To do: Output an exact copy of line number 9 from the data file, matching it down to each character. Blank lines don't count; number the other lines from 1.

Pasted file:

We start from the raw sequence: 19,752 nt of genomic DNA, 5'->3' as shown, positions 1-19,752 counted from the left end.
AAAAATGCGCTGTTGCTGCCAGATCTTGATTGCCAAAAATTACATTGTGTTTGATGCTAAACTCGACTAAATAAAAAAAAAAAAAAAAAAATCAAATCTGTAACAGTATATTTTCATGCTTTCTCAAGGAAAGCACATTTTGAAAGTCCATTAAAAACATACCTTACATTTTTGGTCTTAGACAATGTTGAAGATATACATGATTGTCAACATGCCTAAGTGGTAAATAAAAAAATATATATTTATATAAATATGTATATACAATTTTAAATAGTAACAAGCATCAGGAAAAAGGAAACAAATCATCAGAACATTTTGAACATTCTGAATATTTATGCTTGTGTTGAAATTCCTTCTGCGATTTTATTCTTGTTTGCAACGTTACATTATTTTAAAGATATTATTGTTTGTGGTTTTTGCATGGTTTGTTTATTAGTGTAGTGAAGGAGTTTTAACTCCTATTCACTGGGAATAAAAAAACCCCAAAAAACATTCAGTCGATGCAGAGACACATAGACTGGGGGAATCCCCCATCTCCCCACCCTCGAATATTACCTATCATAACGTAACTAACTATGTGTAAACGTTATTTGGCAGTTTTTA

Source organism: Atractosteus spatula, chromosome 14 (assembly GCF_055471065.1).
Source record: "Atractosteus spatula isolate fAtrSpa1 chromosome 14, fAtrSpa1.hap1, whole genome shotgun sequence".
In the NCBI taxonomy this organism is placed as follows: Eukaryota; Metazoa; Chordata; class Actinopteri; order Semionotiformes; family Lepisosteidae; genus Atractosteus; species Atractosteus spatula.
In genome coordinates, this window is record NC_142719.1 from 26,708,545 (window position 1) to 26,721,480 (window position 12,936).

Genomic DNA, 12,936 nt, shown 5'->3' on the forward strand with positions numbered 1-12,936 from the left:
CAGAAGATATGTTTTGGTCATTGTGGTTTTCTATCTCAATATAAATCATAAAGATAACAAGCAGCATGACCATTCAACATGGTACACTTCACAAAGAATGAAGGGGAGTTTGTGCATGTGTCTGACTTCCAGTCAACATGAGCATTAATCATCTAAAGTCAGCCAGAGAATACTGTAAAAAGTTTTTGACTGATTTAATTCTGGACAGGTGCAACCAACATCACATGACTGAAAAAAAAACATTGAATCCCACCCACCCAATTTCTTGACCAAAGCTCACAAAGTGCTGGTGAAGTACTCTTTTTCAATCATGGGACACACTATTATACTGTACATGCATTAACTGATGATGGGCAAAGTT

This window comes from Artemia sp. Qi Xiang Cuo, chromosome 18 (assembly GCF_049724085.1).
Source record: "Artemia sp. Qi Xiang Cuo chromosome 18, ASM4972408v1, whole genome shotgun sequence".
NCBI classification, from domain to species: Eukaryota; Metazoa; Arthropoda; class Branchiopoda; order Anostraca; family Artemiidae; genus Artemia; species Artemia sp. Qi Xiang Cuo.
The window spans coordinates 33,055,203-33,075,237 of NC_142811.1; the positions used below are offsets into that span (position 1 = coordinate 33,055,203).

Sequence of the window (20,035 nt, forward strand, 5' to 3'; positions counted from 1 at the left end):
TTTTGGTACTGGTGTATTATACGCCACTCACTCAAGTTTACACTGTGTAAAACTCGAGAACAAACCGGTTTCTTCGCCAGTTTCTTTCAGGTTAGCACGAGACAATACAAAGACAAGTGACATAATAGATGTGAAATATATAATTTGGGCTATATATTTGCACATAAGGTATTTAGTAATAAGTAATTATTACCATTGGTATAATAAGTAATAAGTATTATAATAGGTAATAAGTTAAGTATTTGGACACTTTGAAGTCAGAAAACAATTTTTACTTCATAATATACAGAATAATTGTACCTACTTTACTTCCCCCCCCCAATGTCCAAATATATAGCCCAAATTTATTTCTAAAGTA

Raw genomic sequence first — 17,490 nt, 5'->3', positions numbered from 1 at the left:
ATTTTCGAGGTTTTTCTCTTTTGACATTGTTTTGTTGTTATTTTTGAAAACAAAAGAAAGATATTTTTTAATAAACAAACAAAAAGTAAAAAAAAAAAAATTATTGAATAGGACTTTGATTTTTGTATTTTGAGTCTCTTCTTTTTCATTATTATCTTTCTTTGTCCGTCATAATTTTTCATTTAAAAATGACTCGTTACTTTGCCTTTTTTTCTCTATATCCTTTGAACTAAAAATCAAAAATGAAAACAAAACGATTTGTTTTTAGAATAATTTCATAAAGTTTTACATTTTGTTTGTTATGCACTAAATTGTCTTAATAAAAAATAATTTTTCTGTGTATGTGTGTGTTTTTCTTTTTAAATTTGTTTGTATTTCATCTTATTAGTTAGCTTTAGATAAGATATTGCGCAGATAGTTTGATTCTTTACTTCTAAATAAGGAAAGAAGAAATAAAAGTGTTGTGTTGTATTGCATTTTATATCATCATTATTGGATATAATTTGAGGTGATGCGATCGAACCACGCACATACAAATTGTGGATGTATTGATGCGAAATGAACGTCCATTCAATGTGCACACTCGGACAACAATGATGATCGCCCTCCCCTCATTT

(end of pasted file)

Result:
This window comes from Artemia sp. Qi Xiang Cuo, chromosome 18 (assembly GCF_049724085.1).